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Goals of Public Scholarship and HuMetrics are aligned

As illustrated in the examples contained in this OER, scholars are engaging wide-ranging communities in their work—as audiences, as partners, and as co-creators. The spirit of publicly engaged scholarship encompasses the goals of benefiting the public, advancing community life, and promoting the diversity and inclusivity of scholarship. Because it is values-based, this kind of work is aligned with the HuMetricsHSS project to develop metrics tailored to the ethical aims of participants.

Publicly engaged scholarship takes many forms—from, for example, a traditional monograph on the Pewabic pottery movement to a community-based platform supporting engagement with indigenous communities such as RavenSpace—and while publication is a significant part of publicly engaged scholarship, this effort entails much broader aspirations than scholarly knowledge production alone.

Because publicly engaged projects involve multiple partners and broad civic aims, they require a commitment to building relationships of trust, often over long periods of time. The centrality of relationships and shared values can pose challenges for scholars trying to meet the deadlines and expectations of an academic career, including publication.

When the partners in a publicly engaged project do decide to publish, they must consider the best platform and format for publications, as well as who owns and authors such works. Conventional scholarly formats and outlets like monographs and scholarly journals may support the scholarly partner’s career, while other forms and outlets like websites, exhibits, podcasts, non-scholarly books, and multimedia e-books may fulfill the project’s community aims more effectively. The existing publishing and academic evaluation processes need to develop new resources and rubrics to foster such work.

Such publications, in addition to serving the project’s own aims, can create resources and models for others engaged in publicly engaged work. They demonstrate the value of humanist approaches and genres to enhancing civic life, redressing wrongs, promoting democracy, and publicizing little-known histories, arts, lives, and more.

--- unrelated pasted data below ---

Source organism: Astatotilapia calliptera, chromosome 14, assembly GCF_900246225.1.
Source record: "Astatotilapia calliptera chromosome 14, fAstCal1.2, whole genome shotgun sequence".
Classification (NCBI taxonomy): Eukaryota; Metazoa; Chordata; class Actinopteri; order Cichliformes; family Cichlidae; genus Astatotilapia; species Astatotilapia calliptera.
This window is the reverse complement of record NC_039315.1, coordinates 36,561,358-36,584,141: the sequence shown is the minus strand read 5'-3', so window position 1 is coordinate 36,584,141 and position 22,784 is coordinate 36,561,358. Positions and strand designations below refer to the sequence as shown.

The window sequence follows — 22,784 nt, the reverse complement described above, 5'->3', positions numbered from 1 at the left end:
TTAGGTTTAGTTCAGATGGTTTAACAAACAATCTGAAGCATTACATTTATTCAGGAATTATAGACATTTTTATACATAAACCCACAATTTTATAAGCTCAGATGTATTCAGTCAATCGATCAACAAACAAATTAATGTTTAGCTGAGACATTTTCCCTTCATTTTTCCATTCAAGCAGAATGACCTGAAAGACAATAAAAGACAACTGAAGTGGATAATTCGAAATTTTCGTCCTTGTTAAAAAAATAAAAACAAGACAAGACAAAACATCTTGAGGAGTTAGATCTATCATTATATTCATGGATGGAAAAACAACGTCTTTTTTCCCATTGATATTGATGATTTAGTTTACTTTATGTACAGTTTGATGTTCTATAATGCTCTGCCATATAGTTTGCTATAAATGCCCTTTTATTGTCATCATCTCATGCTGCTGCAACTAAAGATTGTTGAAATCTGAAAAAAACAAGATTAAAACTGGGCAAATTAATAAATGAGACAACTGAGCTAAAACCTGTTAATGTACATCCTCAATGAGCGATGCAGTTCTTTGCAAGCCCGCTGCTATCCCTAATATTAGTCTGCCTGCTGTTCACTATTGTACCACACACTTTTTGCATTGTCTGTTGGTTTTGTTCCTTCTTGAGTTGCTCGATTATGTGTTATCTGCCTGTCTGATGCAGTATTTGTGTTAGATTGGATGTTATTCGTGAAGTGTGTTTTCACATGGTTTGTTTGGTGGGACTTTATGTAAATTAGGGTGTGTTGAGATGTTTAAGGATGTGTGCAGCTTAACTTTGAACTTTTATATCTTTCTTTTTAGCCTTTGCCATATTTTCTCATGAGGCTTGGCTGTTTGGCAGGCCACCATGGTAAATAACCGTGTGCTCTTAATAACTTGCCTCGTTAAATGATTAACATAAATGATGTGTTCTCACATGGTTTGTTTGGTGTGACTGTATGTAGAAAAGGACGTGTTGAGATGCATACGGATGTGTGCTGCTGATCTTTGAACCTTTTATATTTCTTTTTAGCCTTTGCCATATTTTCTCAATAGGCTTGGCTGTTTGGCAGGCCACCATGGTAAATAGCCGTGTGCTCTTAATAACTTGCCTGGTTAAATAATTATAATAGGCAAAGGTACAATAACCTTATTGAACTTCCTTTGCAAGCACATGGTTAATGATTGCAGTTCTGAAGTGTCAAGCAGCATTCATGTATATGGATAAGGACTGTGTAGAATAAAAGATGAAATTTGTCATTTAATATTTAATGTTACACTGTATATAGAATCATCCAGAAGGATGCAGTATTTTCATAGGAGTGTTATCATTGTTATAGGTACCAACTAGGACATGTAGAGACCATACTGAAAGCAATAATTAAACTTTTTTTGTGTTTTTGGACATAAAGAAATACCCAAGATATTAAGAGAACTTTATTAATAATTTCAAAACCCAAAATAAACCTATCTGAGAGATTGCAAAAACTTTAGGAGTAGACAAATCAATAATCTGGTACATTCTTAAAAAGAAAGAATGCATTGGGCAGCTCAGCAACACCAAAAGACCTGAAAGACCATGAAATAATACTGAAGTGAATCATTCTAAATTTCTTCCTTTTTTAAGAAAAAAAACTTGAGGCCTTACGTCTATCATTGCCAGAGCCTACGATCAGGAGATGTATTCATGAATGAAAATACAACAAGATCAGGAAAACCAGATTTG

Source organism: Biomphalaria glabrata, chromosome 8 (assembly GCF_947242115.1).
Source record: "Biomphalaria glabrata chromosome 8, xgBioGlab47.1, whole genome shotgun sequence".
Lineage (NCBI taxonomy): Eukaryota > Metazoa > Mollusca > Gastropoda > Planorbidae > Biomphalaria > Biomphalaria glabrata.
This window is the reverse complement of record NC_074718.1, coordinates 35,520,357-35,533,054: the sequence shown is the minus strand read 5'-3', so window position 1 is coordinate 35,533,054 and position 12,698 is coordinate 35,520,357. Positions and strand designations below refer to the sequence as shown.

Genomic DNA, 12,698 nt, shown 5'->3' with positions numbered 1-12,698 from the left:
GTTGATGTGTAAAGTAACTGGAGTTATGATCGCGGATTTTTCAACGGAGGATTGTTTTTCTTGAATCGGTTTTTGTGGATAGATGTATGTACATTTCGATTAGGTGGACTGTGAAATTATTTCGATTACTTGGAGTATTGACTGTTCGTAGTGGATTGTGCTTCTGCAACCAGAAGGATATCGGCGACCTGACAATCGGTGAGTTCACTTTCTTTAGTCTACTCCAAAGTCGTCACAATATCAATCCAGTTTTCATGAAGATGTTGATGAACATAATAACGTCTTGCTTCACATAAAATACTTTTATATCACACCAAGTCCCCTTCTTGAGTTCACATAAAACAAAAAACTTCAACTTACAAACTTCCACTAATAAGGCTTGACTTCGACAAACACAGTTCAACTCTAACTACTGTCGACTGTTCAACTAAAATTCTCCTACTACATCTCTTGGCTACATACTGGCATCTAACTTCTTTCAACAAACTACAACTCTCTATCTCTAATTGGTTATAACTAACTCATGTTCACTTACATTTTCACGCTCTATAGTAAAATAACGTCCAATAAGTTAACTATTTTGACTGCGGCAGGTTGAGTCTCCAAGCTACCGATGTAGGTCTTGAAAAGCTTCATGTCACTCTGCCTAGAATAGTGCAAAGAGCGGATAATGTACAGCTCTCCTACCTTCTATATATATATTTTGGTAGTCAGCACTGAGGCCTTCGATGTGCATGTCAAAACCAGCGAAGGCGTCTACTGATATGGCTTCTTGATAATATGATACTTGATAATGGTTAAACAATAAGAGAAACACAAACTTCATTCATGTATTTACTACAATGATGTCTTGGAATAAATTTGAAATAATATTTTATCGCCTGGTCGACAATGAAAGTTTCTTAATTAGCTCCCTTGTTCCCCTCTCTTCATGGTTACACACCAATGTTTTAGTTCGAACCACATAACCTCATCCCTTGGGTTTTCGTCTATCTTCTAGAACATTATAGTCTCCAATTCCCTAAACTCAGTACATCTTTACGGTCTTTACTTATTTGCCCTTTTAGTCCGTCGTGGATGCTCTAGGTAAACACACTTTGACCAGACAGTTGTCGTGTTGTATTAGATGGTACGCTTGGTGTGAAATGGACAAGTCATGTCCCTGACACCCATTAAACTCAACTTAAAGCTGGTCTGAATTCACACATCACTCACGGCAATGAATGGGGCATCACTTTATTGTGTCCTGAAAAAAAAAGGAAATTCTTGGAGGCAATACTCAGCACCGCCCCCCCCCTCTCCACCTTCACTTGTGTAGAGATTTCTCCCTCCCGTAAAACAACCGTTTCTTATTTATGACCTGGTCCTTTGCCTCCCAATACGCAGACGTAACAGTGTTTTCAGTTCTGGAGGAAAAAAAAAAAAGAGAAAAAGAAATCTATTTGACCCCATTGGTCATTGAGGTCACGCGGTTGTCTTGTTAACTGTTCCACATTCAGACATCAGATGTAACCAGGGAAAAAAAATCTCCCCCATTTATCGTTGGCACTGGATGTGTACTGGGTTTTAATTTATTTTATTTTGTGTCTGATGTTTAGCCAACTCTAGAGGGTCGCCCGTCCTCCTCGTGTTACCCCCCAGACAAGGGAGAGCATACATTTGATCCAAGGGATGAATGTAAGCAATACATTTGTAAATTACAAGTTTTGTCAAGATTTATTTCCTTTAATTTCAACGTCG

Libraries and librarians are important partners in publicly engaged projects. They can host in-person and virtual gatherings; offer tools and skills for creating digital and print project outputs; guide conversations about values, copyright, ownership, and privacy; explain and implement metadata to enhance discoverability or structure access according to community standards; facilitate approaches to book publishers; and provide information and options for sunsetting and preserving projects—and much more!

Values of publicly engaged scholarship and the evolution of the library are rooted in fairness, equity, accountability, transparency. Libraries and librarians, therefore, have a significant role to play in the design and creation of publicly engaged scholarship; this is where library ethics and publicly engaged scholarship align. Values are brought into the ethics conversation for librarians.

Libraries and library publishing services are essential to the development of values-based publishing models. As the demand for open publishing services continues to grow, the centrality of a values-based approach also increases in significance. And as the projects in this OER illustrate, the values of open publishing and publicly engaged scholarship are closely aligned1.

Poster presentation “Open Humanities: A Values-Based Approach” at 2021 OASPA Conference:

The HuMetricsHSS values sorter is a useful tool for aiding the partners in publicly engaged projects to articulate their shared values and set standards for evaluating whether they are achieving them. The values sorter can be used for many different kinds of projects, including but not limited to publishing.

One last word…

This OER provides a brief introduction to the complexities of publishing values-based, publicly engaged humanities projects and ways that librarians can contribute to them. We hope you will use the examples and the tools mentioned here, along with the resources listed in the next section, to deepen your knowledge of publicly engaged scholarship and how you can support scholars doing this work to gain faster and more effective forms of impact from what they are producing.

Browse the resources that we have collated in the next section. And if you have comments about this version of the OER or ideas for what you would like to see added, please let us know!

  1. See: Burton, Kath; Cocks, Catherine; Kennison, Rebecca; Ruttenberg, Judy: “Open Humanities: A Values-Based Approach.” OASPA Conference, 2021 []

This OER was supported by a grant from the Scholarly Communication Notebook.

Last updated 2023-04-21.